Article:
Enlargement could be bargaining chip to trigger EU-Reform

While the calls for EU reform are gaining momentum, several member-states oppose the proposal for treaty change. In the end, EU enlargement could be the main bargaining chip to launch the reform process. [Shutterstock/Pixelvario]

While the calls for EU reform are gaining momentum, several member-states oppose the proposal for treaty change. In the end, EU enlargement could be the main bargaining chip to launch the reform process.

Europe is engulfed in a discussion for EU reform following the conclusion of the Conference on the Future of Europe, with France, Italy, and Germany being particularly keen to bring the EU on a trajectory of reform.

Together the three founding members could “really deliver something consequential for Europe now,” Marc Uzan, director at the Center for European Policy (CEP) in Paris, told EURACTIV. “This crisis is the turning point for Europe,” he added.

On the other hand, almost half of EU countries oppose sweeping treaty changes, with 13 Eastern European and Scandinavian member states warning in a joint position paper of “unconsidered and premature attempts to launch a process towards treaty change.”

However, several opposing member-states have already softened their resistance and show some willingness for dialogue.

“We are not opposed to dialogue on the opening of the Treaties, but we do not see this as the only possible approach,” EU Affairs Minister of the Czech Republic, Mikuláš Bek, told EURACTIV.cz.

Other signatories of the joint letter opposing EU reform have also softened their stance. The Romanian foreign ministry, for instance, stated that the 13 member states do not exclude institutional reforms where needed, but they want to avoid launching such processes without a thorough analysis.

Enlargement as the wild card

However, bringing together 27 member states to decide on treaty change will be a lengthy and challenging process – especially since the main drivers behind the push are all Western European countries.

Therefore, Frank Schimmelfennig, Professor and Chair of the Center for European Politics at the ETA Zurich, argued that “major treaty reform is rather unlikely.”

Poland is fiercely opposed to any treaty reform.

“This proposal is unacceptable for us since that would mean the dictatorship of the EU’s strongest countries over smaller countries, depriving our region of voice,” Deputy Prime Minister of Poland, Jacek Sasin, said last week.

However, one bargaining chip on the table could open the gates for EU reform: enlargement.

Some member states, like Berlin or Madrid, have already made it clear that the EU should be reformed before any further enlargement occurs, as the bloc’s capacity to act would be significantly diminished otherwise.

“That could be a lever. Because the states that are quite sceptical about the abolition of unanimity, especially in Eastern Europe, have a strong interest in enlargement at the same time. One could imagine certain trade-offs there,” Schimmelfenning stated.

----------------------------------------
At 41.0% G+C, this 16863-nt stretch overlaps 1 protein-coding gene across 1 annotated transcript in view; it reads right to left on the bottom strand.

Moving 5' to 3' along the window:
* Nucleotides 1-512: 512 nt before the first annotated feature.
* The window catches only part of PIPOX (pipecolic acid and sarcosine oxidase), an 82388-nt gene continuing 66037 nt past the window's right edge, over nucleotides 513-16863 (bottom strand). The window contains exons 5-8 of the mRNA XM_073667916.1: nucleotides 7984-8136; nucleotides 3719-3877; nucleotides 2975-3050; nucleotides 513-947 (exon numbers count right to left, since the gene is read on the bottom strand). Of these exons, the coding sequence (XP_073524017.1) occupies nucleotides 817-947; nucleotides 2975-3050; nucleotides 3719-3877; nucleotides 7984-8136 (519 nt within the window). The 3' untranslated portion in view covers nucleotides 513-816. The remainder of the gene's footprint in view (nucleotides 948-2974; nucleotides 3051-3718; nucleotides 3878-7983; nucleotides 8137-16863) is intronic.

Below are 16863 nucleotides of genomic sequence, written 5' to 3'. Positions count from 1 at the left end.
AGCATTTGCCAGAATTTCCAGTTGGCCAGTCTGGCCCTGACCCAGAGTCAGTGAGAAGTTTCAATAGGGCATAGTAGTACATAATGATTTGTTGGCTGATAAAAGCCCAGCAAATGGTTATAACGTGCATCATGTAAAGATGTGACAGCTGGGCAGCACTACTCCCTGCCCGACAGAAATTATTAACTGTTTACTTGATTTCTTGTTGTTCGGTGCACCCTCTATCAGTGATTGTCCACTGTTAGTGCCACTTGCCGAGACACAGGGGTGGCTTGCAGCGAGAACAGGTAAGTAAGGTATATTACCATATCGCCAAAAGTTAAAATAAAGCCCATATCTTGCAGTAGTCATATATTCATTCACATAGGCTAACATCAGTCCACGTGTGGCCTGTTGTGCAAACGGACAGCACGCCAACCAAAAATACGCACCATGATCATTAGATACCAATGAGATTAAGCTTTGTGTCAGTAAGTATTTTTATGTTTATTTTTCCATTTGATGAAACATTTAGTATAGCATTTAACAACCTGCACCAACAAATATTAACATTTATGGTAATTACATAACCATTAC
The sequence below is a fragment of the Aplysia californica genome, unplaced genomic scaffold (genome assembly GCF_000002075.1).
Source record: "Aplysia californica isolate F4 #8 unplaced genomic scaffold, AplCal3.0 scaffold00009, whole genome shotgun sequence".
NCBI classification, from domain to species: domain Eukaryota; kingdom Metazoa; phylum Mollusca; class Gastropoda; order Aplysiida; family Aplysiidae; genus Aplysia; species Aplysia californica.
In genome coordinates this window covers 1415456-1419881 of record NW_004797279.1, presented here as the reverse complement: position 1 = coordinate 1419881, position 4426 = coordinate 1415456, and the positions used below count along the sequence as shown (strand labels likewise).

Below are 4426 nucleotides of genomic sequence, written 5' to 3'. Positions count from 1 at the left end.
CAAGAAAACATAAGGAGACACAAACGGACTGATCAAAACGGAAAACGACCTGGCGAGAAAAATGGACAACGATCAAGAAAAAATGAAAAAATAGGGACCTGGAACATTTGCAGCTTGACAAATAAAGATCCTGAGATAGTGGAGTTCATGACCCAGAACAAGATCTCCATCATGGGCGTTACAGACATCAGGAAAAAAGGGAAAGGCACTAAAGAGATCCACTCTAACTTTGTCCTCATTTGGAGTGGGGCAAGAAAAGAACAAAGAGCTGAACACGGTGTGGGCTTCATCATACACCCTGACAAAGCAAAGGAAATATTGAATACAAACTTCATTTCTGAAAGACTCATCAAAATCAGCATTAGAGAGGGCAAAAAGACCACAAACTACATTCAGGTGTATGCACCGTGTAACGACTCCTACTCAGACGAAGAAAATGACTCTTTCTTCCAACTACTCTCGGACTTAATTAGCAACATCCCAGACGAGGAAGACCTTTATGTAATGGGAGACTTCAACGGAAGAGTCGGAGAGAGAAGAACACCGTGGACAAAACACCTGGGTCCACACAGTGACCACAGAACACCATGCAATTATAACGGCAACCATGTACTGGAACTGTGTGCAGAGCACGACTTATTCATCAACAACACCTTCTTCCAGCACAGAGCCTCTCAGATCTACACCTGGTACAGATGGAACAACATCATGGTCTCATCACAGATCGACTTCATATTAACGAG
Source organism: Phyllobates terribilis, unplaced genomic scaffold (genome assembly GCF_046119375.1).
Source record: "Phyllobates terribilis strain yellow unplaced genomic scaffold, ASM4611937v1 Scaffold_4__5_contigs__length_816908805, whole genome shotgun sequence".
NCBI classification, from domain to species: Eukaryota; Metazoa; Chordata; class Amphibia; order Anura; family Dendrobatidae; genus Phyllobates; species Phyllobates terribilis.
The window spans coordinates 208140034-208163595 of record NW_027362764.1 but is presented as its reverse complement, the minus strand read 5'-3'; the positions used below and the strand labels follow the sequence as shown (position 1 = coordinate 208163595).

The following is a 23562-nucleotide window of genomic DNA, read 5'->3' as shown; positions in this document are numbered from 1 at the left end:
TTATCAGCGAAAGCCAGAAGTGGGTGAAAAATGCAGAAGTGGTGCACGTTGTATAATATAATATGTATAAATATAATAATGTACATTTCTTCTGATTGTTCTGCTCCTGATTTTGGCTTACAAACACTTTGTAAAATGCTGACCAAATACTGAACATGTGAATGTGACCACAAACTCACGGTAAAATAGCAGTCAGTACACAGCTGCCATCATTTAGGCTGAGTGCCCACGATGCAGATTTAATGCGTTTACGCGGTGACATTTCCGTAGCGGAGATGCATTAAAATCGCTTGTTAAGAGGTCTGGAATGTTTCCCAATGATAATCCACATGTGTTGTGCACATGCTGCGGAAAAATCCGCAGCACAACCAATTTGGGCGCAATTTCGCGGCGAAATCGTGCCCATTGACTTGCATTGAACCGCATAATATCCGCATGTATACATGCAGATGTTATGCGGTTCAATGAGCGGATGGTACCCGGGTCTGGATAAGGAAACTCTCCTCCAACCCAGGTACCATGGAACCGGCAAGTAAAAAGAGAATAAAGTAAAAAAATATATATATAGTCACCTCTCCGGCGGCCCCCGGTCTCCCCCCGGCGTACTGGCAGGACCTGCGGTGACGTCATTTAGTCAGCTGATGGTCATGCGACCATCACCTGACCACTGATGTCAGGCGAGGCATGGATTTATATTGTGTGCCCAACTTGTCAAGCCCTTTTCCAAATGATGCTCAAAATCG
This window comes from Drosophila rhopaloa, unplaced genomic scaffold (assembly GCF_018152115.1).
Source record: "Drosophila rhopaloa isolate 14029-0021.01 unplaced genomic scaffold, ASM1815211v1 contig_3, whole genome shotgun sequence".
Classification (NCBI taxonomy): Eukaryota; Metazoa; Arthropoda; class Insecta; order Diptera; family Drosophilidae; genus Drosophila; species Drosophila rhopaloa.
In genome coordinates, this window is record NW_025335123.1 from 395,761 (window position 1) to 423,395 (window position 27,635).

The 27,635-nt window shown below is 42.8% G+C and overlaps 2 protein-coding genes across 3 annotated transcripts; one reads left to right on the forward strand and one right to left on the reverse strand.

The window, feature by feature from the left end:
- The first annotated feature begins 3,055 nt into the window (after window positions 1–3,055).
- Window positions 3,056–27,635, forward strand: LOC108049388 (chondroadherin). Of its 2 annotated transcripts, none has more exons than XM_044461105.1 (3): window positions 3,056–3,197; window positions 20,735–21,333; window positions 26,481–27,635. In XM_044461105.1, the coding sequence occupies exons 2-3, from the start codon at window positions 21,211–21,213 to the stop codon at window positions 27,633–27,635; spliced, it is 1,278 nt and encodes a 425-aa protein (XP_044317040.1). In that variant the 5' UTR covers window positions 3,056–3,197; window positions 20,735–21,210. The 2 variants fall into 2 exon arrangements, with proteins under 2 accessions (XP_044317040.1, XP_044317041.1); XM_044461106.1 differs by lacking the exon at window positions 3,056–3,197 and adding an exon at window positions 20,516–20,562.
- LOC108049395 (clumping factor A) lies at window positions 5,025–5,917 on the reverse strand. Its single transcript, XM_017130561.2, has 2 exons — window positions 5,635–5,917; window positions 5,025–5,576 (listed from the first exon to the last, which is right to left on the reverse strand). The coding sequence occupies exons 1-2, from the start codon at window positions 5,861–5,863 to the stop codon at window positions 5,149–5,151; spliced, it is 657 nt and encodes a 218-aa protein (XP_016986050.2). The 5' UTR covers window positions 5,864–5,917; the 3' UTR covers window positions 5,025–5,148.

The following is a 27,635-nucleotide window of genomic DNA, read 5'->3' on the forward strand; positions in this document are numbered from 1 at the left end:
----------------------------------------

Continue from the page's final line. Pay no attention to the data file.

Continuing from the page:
“This linkage of enlargement and institutional reform has actually been on the agenda in every enlargement round,” he added. 

Reform without treaty change

However, there are also options for institutional reform that fall short of treaty change.

Germany especially is pushing for abolishing the unanimity requirement in foreign policy – something that is already possible under der current treaty provisions.

While the EU-founding members, Iberia, and the European Commission, are heavily in favour of such a move, Eastern European member states are very reluctant.

“Unanimity provides a lever for smaller states to negotiate exceptions—as we are currently seeing with the oil sanctions, for example. In a majority voting system, that would no longer be possible. I don’t think these states will give up this possibility easily,” Schimmelfennig emphasised.

However, the Hungarian veto on EU sanctions on Russian oil imports has also led to some readjustments in the positions of these member states.

For example, Poland’s deputy prime minister argued that the current “issue of sanctions” shows that the unanimity requirement “sometimes really hampers” the decision-making process.

Estonia voiced similar concerns. While Prime Minister Kaja Kallas stressed that smaller member-states could be “overrun in certain decisions”, the Hungarian veto of the sanctions is also viewed as a problem in Tallinn.

“We see also Hungary now blocking the big decisions like the EU sanctions against Russia – it might be also in our interest that Europe functions more quickly,” Kallas told EURACTIV.

However, even if the former opposition to the abolishment of unanimity in foreign policy is somewhat crumbling, Hungary will likely veto any move towards majority voting in foreign policy.

The only other option to further develop the EU without changing the treaties is to opt for a multi-speed Europe.

Macron has already hinted at this option in his speech at the European Parliament last week, where he stated that Europe shouldn’t wait for “the most sceptical or the most hesitant.”

The treaties already allow for such a step through its enhanced cooperation, where at least nine member-states are allowed to establish advanced integration.

However, while France and Germany have long advocated for its use, the option has thus far rarely been utilised.

“Beyond this general commitment to the possibilities of differentiated integration, it has actually been seen in all crises that the practical hurdles or the practical benefits were very limited, and the actual implementation lagged behind,” EU-integration expert Schimmelfenning stressed.

Contributed to the article: Aleksandra Krzysztoszek EURACTIV.pl; Aneta Zachová EURACTIV.cz; Bogdan Neagu EURACTIV.ro; Fernando Heller EuroEFE.EURACTIV.es; Pekka Vanttinen EURACTIV.com; Sebastijan Maček sta.si

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